(Adds Lockheed, General Dynamics comments, more from Navy)
By Andrew Gray
WASHINGTON, April 12 (Reuters) - The U.S. Navy said on Thursday it was terminating its contract with Lockheed Martin Corp. (LMT.N) to build a shore-hugging Littoral Combat Ship that encountered major cost overruns.
“The Navy worked closely with Lockheed Martin to try to restructure the agreement for LCS-3 to more equitably balance cost and risk, but could not come to terms and conditions that were acceptable to both parties,” a Navy statement said.
The new class of ships is designed to operate in shallow waters to hunt for submarines and destroy underwater mines. The Navy eventually wants to buy 55 of them.
Lockheed, the largest U.S. defense contractor, was contracted to build the first and third of the ships using its design, while No. 4 contractor General Dynamics (GD.N) is building the second and fourth with its own design.
The ship being terminated by the Navy is the second of the Lockheed ships, known as LCS-3.
In January, the Navy estimated the first Lockheed ship would cost $350 million to $375 million, far above the initial projection of $220 million. The Navy issued a stop-work order on LCS-3 and sought to renegotiate the contract.
The Navy said it remained committed to completing construction of the first Lockheed ship, LCS-1. It said it would closely monitor General Dynamics’ costs for its two ships, LCS-2 and LCS-4.
“LCS continues to be a critical warfighting requirement for our Navy to maintain dominance in the littorals and strategic choke points around the world,” Navy Secretary Donald Winter said in the statement.
“While this is a difficult decision, we recognize that active oversight and strict cost controls in the early years are necessary to ensuring we can deliver these ships to the fleet over the long term,” Winter said.
Lockheed expressed disappointment at the decision.
“We believe that our proposal was fully consistent with the secretary’s stated desire to bring the benefits of increased competition to shipbuilding while holding the Navy’s industrial partners accountable for cost performance within their control,” Lockheed Chief Executive Officer Bob Stevens said.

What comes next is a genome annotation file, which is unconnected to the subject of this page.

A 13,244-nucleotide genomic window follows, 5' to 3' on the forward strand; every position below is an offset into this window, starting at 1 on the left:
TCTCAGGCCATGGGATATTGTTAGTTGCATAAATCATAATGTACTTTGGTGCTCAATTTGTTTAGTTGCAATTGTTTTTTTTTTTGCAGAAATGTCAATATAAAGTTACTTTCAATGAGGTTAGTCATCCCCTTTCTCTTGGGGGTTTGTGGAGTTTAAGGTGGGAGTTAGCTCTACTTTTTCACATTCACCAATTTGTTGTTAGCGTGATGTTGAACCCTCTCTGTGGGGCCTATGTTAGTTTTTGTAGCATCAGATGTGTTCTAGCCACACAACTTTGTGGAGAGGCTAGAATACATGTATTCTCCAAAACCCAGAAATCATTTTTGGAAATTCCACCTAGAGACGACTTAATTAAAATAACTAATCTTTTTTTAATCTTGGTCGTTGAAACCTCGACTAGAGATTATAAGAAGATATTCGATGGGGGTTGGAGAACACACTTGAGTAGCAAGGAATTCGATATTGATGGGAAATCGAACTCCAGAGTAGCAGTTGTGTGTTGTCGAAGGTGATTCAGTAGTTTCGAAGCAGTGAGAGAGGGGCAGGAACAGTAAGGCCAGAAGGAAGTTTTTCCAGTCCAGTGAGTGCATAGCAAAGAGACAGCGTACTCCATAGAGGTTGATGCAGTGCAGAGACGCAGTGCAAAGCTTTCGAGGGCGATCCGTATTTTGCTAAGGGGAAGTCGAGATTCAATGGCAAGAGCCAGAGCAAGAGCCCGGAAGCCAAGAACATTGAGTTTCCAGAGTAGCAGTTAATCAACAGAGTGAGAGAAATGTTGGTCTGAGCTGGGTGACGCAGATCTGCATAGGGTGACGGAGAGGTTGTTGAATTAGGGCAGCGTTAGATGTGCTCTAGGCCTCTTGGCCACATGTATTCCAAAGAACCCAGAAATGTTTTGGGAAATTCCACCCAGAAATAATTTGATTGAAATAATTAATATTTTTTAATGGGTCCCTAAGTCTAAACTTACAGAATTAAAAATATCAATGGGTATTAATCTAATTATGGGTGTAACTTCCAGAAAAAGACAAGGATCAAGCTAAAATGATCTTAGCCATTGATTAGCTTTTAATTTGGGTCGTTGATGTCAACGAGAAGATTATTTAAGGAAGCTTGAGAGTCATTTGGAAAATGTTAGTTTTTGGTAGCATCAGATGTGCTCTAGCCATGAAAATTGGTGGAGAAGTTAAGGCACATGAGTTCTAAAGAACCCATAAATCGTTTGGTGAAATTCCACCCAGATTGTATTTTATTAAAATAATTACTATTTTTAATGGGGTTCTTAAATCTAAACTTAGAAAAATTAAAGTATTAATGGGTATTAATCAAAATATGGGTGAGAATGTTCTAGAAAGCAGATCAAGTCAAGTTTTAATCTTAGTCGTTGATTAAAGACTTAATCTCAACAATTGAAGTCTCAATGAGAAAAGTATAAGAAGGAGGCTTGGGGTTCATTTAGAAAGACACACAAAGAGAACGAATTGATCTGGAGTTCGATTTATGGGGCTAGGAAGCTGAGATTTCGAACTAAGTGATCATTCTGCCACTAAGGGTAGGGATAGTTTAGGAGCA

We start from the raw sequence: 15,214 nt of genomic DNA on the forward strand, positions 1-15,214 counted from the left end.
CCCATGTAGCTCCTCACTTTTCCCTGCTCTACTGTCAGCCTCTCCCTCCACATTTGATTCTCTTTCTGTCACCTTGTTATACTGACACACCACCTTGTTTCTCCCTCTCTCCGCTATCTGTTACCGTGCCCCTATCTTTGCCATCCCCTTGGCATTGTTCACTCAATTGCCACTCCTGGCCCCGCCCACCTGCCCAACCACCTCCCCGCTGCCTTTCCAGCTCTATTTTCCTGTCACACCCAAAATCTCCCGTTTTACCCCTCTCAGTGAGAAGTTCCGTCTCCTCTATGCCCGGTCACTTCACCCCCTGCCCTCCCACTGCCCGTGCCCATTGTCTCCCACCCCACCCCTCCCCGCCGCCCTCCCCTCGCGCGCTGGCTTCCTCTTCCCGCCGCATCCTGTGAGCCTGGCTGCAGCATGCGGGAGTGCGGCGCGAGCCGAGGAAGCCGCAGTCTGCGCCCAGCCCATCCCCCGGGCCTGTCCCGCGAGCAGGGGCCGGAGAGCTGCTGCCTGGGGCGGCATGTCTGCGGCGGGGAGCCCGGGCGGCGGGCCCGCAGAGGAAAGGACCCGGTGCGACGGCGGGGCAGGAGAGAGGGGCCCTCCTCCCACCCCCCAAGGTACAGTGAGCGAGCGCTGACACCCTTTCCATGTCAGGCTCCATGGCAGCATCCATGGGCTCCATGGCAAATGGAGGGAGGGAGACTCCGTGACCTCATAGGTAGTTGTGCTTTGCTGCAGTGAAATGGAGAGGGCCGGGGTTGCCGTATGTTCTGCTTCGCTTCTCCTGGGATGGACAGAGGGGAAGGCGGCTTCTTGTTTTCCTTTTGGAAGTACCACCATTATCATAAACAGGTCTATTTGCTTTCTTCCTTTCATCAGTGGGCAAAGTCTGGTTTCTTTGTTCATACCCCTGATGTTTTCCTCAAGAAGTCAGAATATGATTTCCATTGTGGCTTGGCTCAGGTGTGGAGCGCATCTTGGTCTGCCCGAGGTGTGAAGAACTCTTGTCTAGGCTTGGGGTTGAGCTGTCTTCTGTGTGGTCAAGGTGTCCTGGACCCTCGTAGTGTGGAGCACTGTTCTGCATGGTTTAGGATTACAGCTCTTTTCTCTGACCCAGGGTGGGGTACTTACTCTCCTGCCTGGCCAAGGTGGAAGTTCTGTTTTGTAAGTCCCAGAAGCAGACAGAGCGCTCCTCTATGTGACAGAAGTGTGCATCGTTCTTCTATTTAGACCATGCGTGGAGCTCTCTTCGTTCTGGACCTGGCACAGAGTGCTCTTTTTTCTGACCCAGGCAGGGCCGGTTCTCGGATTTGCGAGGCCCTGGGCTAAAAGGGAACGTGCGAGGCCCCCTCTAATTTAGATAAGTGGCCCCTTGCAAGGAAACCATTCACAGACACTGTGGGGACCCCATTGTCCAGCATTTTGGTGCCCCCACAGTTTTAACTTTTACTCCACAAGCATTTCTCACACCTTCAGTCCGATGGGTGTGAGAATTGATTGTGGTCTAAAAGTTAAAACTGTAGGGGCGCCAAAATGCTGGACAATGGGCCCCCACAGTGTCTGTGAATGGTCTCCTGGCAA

Navy officials said Lockheed remained eligible to bid to supply other LCS ships in fiscal years 2008 and 2009.
The Navy plans to stick with the General Dynamics and Lockheed designs through those years before selecting a single design and allowing other companies to bid to build it.
Currently the Navy intends to buy two more LCS ships in 2008 and three in 2009, although those plans have to be approved by Defense Secretary Robert Gates and Congress.
“We hope and expect Lockheed Martin and its team members will compete for future opportunities as costs and risks in their design become better defined,” Rear Admiral Charles Goddard, the Navy’s program executive officer for ships, told reporters at the Pentagon.
A General Dynamics Corp. (GD.N) representative said the matter did not affect its own Littoral Combat Ship program.
“We’re focused on delivering the most capable and most affordable LCS ship we can to the U.S. Navy. This is an issue between Lockheed and the Navy,” said General Dynamics spokesman Rob Doolittle. (Additional reporting by Bill Rigby in New York)